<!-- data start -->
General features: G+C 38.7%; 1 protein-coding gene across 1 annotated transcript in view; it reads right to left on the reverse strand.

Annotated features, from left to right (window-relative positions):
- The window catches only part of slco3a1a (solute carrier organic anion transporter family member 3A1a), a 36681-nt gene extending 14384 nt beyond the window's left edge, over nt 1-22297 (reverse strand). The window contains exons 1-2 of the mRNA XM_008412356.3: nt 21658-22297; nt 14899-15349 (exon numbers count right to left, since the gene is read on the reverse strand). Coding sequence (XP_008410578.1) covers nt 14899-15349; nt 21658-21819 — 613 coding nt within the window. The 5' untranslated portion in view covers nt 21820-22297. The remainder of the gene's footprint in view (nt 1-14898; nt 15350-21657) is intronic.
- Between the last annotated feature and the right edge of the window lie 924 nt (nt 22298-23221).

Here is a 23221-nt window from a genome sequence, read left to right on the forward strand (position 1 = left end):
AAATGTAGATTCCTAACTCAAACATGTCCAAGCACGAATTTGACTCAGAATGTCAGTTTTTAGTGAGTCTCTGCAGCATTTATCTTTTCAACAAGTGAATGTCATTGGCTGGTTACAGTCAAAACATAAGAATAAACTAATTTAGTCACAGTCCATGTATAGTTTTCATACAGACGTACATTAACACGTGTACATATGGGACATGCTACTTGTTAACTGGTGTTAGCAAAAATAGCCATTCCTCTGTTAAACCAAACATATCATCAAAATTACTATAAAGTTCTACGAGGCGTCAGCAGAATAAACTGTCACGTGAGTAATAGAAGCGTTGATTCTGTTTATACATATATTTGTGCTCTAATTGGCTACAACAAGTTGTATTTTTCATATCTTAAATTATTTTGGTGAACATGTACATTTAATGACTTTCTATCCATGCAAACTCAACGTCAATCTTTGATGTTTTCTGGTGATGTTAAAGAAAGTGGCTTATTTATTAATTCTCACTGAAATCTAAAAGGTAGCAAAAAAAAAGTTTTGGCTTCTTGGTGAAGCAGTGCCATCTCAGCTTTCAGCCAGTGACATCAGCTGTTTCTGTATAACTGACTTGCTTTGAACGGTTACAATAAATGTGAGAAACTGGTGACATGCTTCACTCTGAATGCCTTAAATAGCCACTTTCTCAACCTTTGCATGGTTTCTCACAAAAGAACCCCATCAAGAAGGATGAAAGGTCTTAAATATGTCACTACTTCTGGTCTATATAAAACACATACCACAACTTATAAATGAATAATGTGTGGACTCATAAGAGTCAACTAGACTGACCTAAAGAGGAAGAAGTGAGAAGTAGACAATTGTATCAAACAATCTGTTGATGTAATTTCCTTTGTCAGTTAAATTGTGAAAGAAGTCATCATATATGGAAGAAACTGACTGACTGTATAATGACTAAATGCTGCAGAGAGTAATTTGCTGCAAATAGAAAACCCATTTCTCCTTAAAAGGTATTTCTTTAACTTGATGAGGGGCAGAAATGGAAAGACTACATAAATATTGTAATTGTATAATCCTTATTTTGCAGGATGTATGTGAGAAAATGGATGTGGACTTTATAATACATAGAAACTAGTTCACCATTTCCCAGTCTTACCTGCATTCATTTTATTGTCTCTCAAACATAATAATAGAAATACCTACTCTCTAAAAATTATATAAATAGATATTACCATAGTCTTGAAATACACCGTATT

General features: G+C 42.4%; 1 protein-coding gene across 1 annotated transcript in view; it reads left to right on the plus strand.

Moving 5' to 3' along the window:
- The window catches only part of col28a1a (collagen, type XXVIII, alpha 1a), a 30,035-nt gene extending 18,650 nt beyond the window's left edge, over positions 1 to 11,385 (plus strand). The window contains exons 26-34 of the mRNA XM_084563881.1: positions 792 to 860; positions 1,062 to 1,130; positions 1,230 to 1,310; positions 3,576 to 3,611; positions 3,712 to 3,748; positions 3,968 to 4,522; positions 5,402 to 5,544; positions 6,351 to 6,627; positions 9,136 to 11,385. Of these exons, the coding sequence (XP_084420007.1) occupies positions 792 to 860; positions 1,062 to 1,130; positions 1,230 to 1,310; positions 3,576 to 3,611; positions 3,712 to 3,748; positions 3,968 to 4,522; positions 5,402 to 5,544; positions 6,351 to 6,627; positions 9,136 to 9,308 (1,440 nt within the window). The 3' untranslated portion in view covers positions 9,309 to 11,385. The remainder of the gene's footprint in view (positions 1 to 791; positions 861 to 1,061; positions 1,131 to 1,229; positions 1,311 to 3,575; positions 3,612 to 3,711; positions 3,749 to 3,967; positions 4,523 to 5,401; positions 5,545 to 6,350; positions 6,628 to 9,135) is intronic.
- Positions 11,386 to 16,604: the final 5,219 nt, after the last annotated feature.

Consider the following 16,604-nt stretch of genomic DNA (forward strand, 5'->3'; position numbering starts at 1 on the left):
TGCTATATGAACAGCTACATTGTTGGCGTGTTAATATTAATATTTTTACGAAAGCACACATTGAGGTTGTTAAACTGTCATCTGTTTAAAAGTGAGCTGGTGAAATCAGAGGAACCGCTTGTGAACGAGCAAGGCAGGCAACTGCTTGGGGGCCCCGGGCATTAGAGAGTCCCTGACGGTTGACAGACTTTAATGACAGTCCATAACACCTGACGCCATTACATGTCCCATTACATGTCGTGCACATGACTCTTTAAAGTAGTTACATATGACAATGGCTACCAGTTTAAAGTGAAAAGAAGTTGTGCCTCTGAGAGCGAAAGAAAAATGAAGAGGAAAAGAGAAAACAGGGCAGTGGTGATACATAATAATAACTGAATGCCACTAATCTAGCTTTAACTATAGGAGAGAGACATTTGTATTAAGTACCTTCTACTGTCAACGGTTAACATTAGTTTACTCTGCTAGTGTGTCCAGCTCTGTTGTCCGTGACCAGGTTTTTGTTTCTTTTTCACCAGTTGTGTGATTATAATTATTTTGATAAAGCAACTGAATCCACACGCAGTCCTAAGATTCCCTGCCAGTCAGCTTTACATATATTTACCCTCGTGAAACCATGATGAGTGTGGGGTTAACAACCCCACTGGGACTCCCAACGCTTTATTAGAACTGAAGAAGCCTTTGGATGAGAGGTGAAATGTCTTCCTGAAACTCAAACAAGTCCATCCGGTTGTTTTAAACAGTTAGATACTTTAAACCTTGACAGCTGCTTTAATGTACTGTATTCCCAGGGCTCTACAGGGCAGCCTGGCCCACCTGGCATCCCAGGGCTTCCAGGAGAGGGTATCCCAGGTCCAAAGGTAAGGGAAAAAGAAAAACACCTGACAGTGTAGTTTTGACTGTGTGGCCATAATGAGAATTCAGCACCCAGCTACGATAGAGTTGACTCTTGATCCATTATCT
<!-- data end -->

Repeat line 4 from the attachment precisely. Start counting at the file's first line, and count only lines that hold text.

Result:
- Between the last annotated feature and the right edge of the window lie 924 nt (nt 22298-23221).